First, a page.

Offers a striking new interpretation of Beckett's major fiction, demonstrating how his development as a writer was shaped by shifting twentieth-century ideas about the social function of literature.
Offering a striking new interpretation of Beckett's major fiction, Chronicles of Disorder demonstrates how Beckett's career as a writer developed in relation to the most enduring twentieth-century beliefs about the social function of literature, language, and narrative. Weisberg explores Beckett's emergence as a major novelist and intertwines sharp analyses of the relations between narrative form and social content in the key works of the Beckett canon. He considers how and why Beckett's work has become ahistorically—and incorrectly—subsumed into poststructuralist-inspired claims about language and narrative ideology, and he uses Beckett as a case study for tracing out the genesis of the opposition of "autonomous" and "committed" art, and how this opposition influenced the canonization of modernism in the 1950s and 1960s.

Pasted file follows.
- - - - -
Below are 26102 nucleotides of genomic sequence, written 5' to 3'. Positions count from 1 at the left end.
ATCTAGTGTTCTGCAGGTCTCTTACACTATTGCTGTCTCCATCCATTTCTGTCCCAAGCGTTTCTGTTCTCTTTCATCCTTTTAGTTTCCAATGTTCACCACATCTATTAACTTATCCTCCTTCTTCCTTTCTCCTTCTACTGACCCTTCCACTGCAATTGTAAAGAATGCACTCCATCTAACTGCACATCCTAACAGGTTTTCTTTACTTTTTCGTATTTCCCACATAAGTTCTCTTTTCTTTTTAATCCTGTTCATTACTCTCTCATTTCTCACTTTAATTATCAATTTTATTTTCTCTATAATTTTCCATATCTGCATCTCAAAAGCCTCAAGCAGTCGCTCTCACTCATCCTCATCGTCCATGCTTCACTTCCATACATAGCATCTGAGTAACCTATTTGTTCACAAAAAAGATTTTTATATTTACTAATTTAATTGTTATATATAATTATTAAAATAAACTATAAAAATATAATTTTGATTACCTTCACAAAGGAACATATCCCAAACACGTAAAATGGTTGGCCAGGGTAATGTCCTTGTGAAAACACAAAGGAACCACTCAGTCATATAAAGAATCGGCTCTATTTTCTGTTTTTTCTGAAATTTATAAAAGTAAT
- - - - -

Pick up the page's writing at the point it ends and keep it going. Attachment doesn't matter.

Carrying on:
David Weisberg is Assistant Professor of English at Wesleyan University.
"This is a smart, original contribution to Beckett studies and to the study of literary modernism and postmodernism. It calls attention to the ways in which acceptance of a dominant critical paradigm has caused us to misread the cultural politics of a major author's work. It gathers energy toward its final, startling juxtaposition of Beckett and Orwell, which so powerfully epitomizes the argument sustained throughout the book about Beckett's ability to 'overcome his interwar ambivalence to a modernist ideal of "aesthetic autonomy" by constructing a narrative form that consciously exploits the contradictions of such an ideal. '" — Ann L. Ardis, author of New Women, New Novels: Feminism and Early Modernism
"Weisberg's contribution lies not only in his clear exposition of how Beckett's work is embedded within the polemics of his own day but in his mapping of a new trajectory from an early Beckett whose work suffers from 'contradictory and ambivalent allegiances,' to a later Beckett who finds his metier in expressing those very contradictions. " — Joseph Natoli, author of Mots D'Ordre: Disorder in Literary Worlds